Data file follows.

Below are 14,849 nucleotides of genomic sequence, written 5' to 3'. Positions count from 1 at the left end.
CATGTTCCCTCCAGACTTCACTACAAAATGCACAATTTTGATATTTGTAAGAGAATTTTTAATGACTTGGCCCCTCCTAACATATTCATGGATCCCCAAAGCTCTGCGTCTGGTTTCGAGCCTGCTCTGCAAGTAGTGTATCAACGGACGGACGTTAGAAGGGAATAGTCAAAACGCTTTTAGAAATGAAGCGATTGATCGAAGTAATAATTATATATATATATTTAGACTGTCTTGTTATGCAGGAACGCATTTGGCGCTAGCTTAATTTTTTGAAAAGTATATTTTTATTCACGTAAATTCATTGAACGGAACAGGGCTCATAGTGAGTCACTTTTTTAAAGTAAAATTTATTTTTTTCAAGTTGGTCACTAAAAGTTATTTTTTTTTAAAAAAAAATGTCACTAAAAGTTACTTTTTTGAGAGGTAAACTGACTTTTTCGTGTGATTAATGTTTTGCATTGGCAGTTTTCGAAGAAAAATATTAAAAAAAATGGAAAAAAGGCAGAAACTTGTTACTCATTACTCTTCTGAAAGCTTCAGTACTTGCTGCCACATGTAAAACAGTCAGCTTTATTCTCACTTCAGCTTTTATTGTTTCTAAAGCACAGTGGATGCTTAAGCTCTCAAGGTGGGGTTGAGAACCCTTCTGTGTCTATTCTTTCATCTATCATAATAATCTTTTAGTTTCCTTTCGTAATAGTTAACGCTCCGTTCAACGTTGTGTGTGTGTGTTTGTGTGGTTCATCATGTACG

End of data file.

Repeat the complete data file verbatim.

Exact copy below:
Below are 14,849 nucleotides of genomic sequence, written 5' to 3'. Positions count from 1 at the left end.
CATGTTCCCTCCAGACTTCACTACAAAATGCACAATTTTGATATTTGTAAGAGAATTTTTAATGACTTGGCCCCTCCTAACATATTCATGGATCCCCAAAGCTCTGCGTCTGGTTTCGAGCCTGCTCTGCAAGTAGTGTATCAACGGACGGACGTTAGAAGGGAATAGTCAAAACGCTTTTAGAAATGAAGCGATTGATCGAAGTAATAATTATATATATATATTTAGACTGTCTTGTTATGCAGGAACGCATTTGGCGCTAGCTTAATTTTTTGAAAAGTATATTTTTATTCACGTAAATTCATTGAACGGAACAGGGCTCATAGTGAGTCACTTTTTTAAAGTAAAATTTATTTTTTTCAAGTTGGTCACTAAAAGTTATTTTTTTTTAAAAAAAAATGTCACTAAAAGTTACTTTTTTGAGAGGTAAACTGACTTTTTCGTGTGATTAATGTTTTGCATTGGCAGTTTTCGAAGAAAAATATTAAAAAAAATGGAAAAAAGGCAGAAACTTGTTACTCATTACTCTTCTGAAAGCTTCAGTACTTGCTGCCACATGTAAAACAGTCAGCTTTATTCTCACTTCAGCTTTTATTGTTTCTAAAGCACAGTGGATGCTTAAGCTCTCAAGGTGGGGTTGAGAACCCTTCTGTGTCTATTCTTTCATCTATCATAATAATCTTTTAGTTTCCTTTCGTAATAGTTAACGCTCCGTTCAACGTTGTGTGTGTGTGTTTGTGTGGTTCATCATGTACG